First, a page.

Commentary: The Bad Sign of Facebook’s Crypto Flop for Metaverse Hopefuls

By Parmy Olson / Bloomberg review

Despite all the fanfare around Mark Zuckerberg’s plans to create a cryptocurrency that was to bring “billions” in new revenue, the project died down with barely a whimper. Meta Platforms, the company formerly known as Facebook, has agreed to sell assets related to the project born in 2019 as Libra and now known as Diem to Silvergate Capital for around $200 million.

As Diem’s ​​director jumped ship last November and his ambitions were scaled back amid a fierce pushback from regulators and central banks, the project’s death was anticipated by some. But a post mortem tells us something more troubling: Facebook continues to struggle to develop new services without buying them, and in a tougher regulatory environment, that doesn’t bode well for Zuckerberg’s metaverse plans, a pivot on which he bet the whole company.

Among Facebook’s history of innovation misfires: a home screen for Android phones that crashed shortly after its launch in 2013; Snapchat competitors Poke and Slingshot (2014 and 2015); and the Parse mobile development platform. The company has also failed in its efforts to create its own versions of Amazon’s Alexa.

Facebook’s workforce excels at execution and scale, but software developers who want to create innovative products tend to look elsewhere. At Facebook, many find themselves under pressure to make sure a new prototype or feature contributes ad money.

It helps that the right acquisition can open the door to new markets. For example, the upcoming iPhone payment feature for merchants is possible largely because Apple paid $100 million for Canadian startup Mobeewave, which makes payment technology for smartphones.

And though Zuckerberg spearheaded Facebook’s rapid pivot to mobile in 2012, his $1 billion purchase of Instagram the same year was key to the change. Instagram now contributes more than a quarter of Facebook’s revenue.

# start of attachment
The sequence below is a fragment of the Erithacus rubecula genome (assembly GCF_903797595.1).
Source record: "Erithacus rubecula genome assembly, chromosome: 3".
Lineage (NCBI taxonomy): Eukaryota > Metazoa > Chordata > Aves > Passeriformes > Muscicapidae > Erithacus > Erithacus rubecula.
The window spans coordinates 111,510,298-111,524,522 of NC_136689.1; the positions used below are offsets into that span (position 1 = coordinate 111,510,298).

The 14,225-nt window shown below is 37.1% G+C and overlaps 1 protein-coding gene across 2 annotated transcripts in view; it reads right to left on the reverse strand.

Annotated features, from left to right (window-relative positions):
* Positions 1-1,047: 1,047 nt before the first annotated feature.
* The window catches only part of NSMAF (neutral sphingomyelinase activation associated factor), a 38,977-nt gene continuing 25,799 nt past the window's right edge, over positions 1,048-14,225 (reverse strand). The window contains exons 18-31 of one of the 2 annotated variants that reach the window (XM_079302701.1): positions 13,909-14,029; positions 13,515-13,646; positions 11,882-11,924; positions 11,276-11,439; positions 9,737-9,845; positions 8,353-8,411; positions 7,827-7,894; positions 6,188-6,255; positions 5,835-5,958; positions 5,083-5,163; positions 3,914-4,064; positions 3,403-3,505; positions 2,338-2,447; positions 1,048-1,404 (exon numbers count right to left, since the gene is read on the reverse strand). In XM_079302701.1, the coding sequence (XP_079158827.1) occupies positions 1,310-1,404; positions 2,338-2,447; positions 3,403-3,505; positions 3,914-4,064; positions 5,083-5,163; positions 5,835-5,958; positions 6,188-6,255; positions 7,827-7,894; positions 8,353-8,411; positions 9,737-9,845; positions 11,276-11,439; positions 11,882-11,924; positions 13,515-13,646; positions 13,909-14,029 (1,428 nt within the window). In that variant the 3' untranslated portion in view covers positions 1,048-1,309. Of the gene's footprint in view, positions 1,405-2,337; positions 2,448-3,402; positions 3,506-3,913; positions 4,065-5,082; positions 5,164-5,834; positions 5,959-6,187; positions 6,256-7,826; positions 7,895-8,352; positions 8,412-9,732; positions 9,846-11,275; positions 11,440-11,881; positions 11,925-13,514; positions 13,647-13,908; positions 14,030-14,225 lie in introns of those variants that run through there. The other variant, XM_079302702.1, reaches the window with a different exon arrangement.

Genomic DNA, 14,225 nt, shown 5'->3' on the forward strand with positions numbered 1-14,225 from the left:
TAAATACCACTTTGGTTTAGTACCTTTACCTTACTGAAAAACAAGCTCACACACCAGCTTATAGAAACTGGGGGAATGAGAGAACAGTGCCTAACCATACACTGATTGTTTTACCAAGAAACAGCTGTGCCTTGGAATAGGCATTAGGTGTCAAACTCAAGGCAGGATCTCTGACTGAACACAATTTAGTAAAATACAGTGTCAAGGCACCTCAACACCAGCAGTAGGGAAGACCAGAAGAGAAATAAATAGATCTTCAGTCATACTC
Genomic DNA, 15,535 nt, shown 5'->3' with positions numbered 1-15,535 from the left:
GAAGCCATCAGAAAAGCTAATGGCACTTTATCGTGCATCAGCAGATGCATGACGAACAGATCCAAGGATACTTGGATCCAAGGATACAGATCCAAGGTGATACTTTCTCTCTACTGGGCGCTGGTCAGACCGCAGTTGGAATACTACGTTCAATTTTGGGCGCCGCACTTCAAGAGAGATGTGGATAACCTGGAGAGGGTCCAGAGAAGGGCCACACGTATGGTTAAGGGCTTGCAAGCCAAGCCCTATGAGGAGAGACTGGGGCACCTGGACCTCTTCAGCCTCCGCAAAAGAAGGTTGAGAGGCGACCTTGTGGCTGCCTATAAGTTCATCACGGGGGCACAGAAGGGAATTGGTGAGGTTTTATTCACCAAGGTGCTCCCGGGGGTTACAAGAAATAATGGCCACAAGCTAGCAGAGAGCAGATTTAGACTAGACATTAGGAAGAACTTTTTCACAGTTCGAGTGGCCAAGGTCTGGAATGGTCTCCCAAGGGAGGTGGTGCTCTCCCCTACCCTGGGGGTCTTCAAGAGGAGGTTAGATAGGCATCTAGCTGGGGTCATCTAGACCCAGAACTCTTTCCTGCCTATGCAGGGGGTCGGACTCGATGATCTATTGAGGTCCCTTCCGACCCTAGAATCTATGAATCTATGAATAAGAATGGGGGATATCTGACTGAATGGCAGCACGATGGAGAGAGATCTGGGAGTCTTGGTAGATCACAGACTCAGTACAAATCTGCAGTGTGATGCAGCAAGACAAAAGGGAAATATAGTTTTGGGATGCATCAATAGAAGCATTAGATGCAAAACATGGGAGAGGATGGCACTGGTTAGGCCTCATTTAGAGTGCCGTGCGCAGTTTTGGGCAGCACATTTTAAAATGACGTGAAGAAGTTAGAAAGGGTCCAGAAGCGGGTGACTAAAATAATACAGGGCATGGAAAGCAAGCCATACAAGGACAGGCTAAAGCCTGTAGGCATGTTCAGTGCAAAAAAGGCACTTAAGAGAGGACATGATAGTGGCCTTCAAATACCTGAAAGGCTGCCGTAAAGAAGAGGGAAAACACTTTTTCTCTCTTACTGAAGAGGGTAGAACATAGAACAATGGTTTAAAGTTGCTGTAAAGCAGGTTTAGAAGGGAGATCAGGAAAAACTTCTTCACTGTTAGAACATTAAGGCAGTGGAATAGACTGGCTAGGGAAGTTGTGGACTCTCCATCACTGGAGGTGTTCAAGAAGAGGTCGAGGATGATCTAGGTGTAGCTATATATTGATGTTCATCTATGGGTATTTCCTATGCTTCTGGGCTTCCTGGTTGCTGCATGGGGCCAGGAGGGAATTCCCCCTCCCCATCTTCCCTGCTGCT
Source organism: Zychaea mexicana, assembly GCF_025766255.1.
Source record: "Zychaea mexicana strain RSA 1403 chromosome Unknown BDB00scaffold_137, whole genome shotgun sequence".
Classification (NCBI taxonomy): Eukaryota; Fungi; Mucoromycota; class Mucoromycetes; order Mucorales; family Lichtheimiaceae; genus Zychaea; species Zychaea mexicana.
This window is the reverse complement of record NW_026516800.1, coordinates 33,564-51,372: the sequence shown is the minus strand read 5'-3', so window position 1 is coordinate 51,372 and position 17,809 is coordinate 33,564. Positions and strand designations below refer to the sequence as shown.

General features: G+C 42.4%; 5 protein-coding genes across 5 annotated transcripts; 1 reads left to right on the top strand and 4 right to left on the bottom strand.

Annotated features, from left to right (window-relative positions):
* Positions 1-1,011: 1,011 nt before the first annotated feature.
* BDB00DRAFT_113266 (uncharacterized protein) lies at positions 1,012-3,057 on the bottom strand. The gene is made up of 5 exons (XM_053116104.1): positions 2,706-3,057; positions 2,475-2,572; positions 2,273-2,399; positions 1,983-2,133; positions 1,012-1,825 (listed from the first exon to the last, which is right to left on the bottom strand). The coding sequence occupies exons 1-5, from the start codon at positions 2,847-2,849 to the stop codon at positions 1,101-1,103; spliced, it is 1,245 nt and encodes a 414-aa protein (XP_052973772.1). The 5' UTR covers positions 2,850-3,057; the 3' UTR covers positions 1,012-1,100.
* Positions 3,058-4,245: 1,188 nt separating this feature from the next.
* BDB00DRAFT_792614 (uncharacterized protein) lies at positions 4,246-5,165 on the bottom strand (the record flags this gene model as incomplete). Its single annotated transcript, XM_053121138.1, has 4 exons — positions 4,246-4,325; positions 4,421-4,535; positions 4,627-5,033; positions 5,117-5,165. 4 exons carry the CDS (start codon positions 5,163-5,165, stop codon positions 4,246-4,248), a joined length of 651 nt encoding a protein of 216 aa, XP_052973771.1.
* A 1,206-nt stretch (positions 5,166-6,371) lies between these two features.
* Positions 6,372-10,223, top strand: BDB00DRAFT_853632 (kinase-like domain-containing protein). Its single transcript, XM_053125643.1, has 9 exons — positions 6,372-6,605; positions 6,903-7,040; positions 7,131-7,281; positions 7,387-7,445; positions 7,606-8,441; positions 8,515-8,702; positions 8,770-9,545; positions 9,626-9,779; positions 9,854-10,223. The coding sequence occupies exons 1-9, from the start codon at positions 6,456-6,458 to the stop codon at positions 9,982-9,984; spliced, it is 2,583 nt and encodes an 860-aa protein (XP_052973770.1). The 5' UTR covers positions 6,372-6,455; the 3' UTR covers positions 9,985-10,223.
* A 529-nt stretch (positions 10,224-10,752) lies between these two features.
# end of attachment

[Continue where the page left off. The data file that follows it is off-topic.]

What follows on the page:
The metaverse represents an even more radical pivot. There’s far less consensus that VR will be adopted by the mainstream, and building software for VR is harder for engineering teams to scale than it was from the office. to mobile.

The obvious answer is that Zuckerberg is buying a company that is already making inroads into the metaverse, like Roblox. The company’s hugely popular virtual world sees nearly 50 million daily visitors playing games, attending concerts or just chatting with friends, exactly the kind of activities Zuckerberg has talked about hosting in the future. Roblox is even headquartered in Menlo Park, California, the same city as Meta, and with its recent stock plunge, must look like an increasingly attractive takeover target; except Zuckerberg’s hands are tied.

Regulators, appalled at having approved so many Big Tech deals in the past, have signaled they will scrutinize future acquisitions more carefully, if not block them. For example, the Federal Trade Commission has opened a formal investigation into Meta’s $400 million purchase of virtual reality company Within, according to a December report in The Information, which said that at a minimum, Meta will not would not be able to finalize this agreement for another year. UK competition regulators have also blocked Meta from buying a GIF search company.

Zuckerberg clearly wants to buy his way into the metaverse. It’s acquired a string of smaller VR companies over the past couple of years, mostly in the games space, including Big Box VR, Unit 2 Games and Beat Games, the studio behind Beat Saber. But it didn’t buy Instagram-like game-changers like Fortnight publisher Epic Games or game developer Unity Software. Zuckerberg tried to buy Unity several years ago when its valuation was in the single-digit billions, according to “The Story of the Future,” a book about the founding history of Oculus. Unity has since gone public and has a market capitalization of $28 billion.

Zuckerberg has to blame himself for not pursuing these acquisitions when regulators were a bit more lenient. Now, with its little-used $62 billion war chest, it must focus on the more daunting task of creating new services that consumers want to use.

This is a difficult transition for any large company to make. Microsoft managed to do this, but unfortunately for Zuckerberg, it took a whole new CEO to make that success happen.

Parmy Olson is a Bloomberg Opinion columnist covering technology. She has previously reported for The Wall Street Journal and Forbes and is the author of “We Are Anonymous”.